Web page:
Lower Triassic mixed carbonate and siliciclastic setting with Smithian-Spathian anoxic to dysoxic facies, An Chau basin, northeastern Vietnam

Toshifumi Komatsu, Hajime Naruse, Yasunari Shigeta, Reishi Takashima, Takumi Maekawa, Huyen T. Dang, Tien C. Dinh, Phong D. Nguyen, Hung H. Nguyen, Gengo Tanaka, Masatoshi Sone

Research output: Contribution to journalArticlepeer-review

33 Citations (Scopus)


In the An Chau basin in northeastern Vietnam, the Olenekian (Lower Triassic) stage comprises mixed carbonate and siliciclastic shallow marine to marginal basin deposits that extend into the southern Nanpanjiang basin in South China. The upper Lang Son Formation, which is dominated by siliciclastic facies, is composed of storm- and wave-influenced shallow marine and slope deposits. The overlying and interfingering Bac Thuy Formation consists of tidal flat, wave-influenced carbonate platform, slope, and marginal basin plain deposits. The tidal flat deposits are composed mainly of lenticular, wavy-bedded, or thin flat-bedded carbonates containing desiccation cracks and ripples that are indicative of bidirectional paleocurrents. The platform carbonates are characterized by wave ripples, ooids, and abundant marine mollusks and microfossils; the molluscan fossil assemblage primarily contains Smithian ammonoids such as Owenites koeneni. The slope deposits are characterized by limestone breccia and slump beds. The marginal basin plain deposits consist of classical turbidite beds, minor limestone breccia, and hemipelagic mudstone and marl containing the Spathian ammonoids Tirolites and Columbites. The turbidite sets may represent frontal splay environments in the marginal basin plain. These Olenekian carbonate and siliciclastic facies are typical of a transgressive succession.The Smithian-Spathian boundary and the anoxic to dysoxic facies of the latest Smithian are characterized by organic-rich dark gray limestone and mudstone deposits intercalated in the succession of slope to marginal basin plain facies, which are composed mainly of gravity flow and hemipelagic deposits. The organic-rich deposits show no evidence of bioturbation and are characterized by low-diversity fauna. Clastics in the marginal basin plain deposits were apparently supplied from the west; hence, the paleocurrent direction of the siliciclastic gravity flows was approximately eastward.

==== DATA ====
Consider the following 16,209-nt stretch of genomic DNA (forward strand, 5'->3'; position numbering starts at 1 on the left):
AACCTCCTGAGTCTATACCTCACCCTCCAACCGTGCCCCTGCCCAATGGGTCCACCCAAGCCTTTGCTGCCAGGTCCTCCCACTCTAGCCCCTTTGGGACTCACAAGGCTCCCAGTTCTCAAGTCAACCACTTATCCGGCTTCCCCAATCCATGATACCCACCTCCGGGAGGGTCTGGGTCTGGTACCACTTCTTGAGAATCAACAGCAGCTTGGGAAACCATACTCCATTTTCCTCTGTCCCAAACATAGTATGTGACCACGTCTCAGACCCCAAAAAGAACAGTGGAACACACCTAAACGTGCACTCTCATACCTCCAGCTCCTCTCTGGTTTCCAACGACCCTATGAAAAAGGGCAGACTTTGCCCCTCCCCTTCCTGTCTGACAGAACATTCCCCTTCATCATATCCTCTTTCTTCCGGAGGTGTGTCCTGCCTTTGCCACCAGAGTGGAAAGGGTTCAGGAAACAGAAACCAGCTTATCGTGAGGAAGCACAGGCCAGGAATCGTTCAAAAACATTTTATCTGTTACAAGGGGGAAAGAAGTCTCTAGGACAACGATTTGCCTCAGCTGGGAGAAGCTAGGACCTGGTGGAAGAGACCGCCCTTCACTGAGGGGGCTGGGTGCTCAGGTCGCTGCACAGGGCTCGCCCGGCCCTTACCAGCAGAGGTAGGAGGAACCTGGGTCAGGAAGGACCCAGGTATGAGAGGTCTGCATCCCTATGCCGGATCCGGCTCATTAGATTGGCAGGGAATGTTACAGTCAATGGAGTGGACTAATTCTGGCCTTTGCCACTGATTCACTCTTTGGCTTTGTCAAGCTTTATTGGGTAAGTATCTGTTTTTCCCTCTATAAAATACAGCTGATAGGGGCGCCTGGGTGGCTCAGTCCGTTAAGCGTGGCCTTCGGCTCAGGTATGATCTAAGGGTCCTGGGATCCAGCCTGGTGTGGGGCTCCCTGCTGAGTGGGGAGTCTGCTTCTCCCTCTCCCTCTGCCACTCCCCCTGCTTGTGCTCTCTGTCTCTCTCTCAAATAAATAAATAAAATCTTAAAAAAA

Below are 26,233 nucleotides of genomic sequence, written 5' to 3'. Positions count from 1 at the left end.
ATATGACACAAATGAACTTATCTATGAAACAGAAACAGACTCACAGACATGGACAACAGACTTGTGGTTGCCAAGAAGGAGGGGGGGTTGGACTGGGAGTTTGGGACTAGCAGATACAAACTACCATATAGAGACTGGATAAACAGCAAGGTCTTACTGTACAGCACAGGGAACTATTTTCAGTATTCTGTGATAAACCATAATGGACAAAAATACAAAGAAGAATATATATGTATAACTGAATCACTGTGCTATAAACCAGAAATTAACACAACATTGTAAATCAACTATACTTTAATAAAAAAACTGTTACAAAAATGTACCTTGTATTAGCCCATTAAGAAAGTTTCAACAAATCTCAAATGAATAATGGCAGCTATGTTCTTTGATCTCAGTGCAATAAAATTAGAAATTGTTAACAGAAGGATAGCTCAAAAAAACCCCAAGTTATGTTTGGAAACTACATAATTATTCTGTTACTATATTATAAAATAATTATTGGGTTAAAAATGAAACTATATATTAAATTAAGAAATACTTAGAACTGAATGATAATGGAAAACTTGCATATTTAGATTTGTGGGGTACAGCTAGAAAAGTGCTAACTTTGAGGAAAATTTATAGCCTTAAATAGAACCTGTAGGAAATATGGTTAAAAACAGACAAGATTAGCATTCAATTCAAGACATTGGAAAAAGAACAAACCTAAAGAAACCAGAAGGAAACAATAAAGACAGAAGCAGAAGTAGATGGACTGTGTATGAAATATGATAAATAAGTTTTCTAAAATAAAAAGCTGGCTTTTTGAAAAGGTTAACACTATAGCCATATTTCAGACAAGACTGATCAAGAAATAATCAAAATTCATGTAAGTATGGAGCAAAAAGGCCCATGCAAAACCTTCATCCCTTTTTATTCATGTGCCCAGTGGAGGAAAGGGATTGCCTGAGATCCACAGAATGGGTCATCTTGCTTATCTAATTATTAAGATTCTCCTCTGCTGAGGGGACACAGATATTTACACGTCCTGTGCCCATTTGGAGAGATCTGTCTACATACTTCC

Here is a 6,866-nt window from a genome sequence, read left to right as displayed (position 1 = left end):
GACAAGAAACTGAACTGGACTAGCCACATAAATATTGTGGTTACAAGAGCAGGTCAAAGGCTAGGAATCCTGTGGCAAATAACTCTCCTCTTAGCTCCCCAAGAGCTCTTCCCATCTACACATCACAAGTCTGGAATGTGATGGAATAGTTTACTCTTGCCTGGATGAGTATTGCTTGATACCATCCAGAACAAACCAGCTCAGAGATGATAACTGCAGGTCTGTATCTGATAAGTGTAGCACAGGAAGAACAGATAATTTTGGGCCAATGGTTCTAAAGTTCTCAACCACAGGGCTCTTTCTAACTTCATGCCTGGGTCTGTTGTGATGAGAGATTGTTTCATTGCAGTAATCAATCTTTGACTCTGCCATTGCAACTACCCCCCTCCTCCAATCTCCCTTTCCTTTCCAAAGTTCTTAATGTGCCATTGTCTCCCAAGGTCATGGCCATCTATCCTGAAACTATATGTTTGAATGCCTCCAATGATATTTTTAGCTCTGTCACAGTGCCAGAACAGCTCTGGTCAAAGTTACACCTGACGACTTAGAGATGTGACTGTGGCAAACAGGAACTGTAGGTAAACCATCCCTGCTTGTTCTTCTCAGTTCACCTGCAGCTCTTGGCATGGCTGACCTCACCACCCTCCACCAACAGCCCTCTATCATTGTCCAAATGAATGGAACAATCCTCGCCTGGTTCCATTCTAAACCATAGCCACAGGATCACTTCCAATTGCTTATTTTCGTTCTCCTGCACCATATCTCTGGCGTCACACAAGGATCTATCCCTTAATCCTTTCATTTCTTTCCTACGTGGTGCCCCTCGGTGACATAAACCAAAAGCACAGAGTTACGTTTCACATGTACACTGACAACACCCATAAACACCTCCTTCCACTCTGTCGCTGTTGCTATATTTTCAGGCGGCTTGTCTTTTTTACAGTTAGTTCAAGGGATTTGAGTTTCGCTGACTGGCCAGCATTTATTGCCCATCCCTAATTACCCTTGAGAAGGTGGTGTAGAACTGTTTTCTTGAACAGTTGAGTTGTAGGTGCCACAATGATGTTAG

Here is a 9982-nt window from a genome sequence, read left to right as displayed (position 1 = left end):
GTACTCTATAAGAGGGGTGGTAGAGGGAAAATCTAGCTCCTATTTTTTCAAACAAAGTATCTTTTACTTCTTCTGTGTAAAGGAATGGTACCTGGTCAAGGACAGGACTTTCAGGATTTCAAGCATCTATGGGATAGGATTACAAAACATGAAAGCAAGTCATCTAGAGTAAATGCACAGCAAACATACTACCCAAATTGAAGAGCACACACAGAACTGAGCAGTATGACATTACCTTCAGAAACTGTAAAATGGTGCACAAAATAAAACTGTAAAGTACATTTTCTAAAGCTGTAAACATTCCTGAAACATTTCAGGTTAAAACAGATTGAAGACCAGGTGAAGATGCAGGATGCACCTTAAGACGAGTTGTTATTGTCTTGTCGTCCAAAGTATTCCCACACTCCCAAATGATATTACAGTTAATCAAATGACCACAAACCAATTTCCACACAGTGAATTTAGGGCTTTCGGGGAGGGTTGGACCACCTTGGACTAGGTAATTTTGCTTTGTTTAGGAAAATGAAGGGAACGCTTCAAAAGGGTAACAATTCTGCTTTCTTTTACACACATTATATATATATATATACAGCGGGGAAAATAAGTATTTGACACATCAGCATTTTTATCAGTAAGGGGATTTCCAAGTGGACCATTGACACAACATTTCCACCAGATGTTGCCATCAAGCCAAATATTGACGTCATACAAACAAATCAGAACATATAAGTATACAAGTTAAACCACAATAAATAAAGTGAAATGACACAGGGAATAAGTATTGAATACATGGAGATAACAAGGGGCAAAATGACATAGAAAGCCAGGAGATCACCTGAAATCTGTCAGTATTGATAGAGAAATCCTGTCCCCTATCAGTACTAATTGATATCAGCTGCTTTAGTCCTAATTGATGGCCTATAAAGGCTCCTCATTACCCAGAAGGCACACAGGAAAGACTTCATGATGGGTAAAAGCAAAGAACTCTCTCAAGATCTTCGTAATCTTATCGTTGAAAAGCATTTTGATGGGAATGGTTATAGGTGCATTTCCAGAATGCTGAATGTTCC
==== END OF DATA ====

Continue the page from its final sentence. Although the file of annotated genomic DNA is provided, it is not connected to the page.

Original languageEnglish
Pages (from-to)28-48
Number of pages21
JournalSedimentary Geology
Publication statusPublished - 2014 Mar 1


  • Anoxic to dysoxic facies
  • Depositional environment
  • Lower Triassic
  • Nanpanjiang basin
  • Smithian-Spathian boundary
  • Tethys


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